Fractal Design Mood radiator

Overall, however, I would say that the installation is fairly straightforward. However, as always with the mITX case, it pays to double-check that the hardware you intend to use can now also be there.

The graphics card is particularly important here. There is quite a lot of space, but many of the modern cards, especially Nvidia's series, won't be able to get space, for example, as a large part of them need more than two PCIe slots. I got room for an ASUS ROG RTX 2080Ti card, which is an older card after all. It could just be that in terms of length and thickness.

Fractal Design Mood graphics card.jpg

The flexibility of the Mood cabinet is reasonable, all things considered, as long as you are aware that it is not a cabinet for a super high end gaming system. However, it should probably not be surprising when we are in the SFF size.

Fractal Design Mood cables must exit at the bottom.jpg

When everything is installed, you must connect all your cables at the bottom of the cabinet. Here, Fractal Design has ensured that there is plenty of space and a small cable channel so that they can be guided nicely out the back.

Fractal Design Mood cables on the back.jpg

However, this means that you have to tilt the cabinet every time you have to mess with your connections. However, on a cabinet of this size, it is not a big problem.


Fractal Design Mood can be found with an online price of just under 150$. It's in line with Fractal's Design prices in general, but is a bit on the expensive side if we look at the competition.

For example, you can get Corsair's 2000D RGB Airflow, which is roughly the same form factor, but with more space and three included fans for around 145$.


It's great to see Fractal Design continue to make PC cases for what I would call the "adult audience", where there is more focus on stylish and subdued design than on gaming lire.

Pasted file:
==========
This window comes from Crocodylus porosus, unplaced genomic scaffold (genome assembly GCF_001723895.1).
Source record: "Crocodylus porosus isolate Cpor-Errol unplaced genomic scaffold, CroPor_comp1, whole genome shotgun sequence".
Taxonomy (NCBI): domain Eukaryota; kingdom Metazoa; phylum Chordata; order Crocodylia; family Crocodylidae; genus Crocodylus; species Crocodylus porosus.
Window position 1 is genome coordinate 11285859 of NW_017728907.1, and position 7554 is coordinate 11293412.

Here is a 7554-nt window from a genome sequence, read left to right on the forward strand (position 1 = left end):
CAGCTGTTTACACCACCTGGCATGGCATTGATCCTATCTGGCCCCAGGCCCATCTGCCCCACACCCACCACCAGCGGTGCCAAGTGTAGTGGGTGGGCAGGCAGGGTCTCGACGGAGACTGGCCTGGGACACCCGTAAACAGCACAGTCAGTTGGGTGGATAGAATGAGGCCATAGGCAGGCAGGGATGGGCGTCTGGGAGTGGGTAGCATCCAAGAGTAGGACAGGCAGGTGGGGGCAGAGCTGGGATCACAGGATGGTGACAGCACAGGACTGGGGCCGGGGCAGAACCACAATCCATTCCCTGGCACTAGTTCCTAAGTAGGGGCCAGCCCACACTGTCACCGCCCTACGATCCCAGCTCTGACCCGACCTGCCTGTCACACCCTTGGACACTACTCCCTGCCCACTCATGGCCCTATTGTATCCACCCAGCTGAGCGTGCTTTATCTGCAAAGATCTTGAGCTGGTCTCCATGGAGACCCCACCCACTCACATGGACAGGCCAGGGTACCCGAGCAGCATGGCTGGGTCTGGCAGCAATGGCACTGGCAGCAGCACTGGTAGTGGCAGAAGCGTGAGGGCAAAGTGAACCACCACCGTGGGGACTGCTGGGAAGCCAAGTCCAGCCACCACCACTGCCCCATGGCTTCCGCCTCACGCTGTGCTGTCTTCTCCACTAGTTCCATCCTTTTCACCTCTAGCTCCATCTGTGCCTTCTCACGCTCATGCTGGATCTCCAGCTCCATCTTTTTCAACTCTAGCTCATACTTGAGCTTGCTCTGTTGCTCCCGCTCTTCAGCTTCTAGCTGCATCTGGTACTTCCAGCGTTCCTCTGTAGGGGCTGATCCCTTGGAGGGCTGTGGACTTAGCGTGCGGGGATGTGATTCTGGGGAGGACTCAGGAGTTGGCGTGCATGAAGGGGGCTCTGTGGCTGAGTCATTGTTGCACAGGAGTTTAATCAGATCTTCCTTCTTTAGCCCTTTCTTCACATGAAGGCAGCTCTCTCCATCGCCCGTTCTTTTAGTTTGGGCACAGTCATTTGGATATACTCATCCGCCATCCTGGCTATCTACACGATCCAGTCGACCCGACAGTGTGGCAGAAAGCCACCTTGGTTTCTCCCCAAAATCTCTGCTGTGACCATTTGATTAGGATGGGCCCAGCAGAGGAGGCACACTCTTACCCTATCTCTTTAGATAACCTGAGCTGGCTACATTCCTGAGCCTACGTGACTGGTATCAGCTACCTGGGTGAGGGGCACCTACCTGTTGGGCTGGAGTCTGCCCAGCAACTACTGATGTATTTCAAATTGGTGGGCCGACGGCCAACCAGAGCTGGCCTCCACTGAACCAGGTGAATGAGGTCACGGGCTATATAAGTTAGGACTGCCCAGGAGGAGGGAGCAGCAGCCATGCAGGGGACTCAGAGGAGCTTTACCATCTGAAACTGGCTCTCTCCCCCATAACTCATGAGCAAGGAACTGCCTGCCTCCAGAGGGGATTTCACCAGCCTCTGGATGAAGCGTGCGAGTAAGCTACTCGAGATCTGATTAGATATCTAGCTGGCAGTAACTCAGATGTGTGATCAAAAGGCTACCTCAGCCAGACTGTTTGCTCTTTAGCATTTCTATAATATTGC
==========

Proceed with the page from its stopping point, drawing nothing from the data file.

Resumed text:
Fractal Design Mood is a beautiful cabinet with delicious materials and a sensible feature selection.

Fractal Design Mood top.jpg

However, it is somewhat in the middle segment of the SSF selection, as it is neither super compact nor spacious enough for the large modern graphics cards. Personally, I would have liked to have seen that there had been a little more space for graphics cards, but if you choose the right cards you can get pretty far after all.

If you can work within the existing framework, then I think that Fractal Design has delivered a nice and complete cabinet, which will look really beautiful if you want a compact and stylish setup.

Fractal Design Mood vs Fractal Design Terra.jpg

If you compare it with their Fractal Design Terra cabinet, you can see how much bigger Mood is after all.

However, you pay for the design, as the Fractal Design Mood is on the expensive side, if you compare with, for example, fairly comparable enclosures such as Corsair's 2000D.

We end up with a final grade of 8 for a stylish and complete cabinet, which is, however, somewhat more expensive than comparable competitors.


  • Beautiful design
  • Nice materials


  • Only room for two graphics card slots
  • Slightly more expensive than comparable cabinets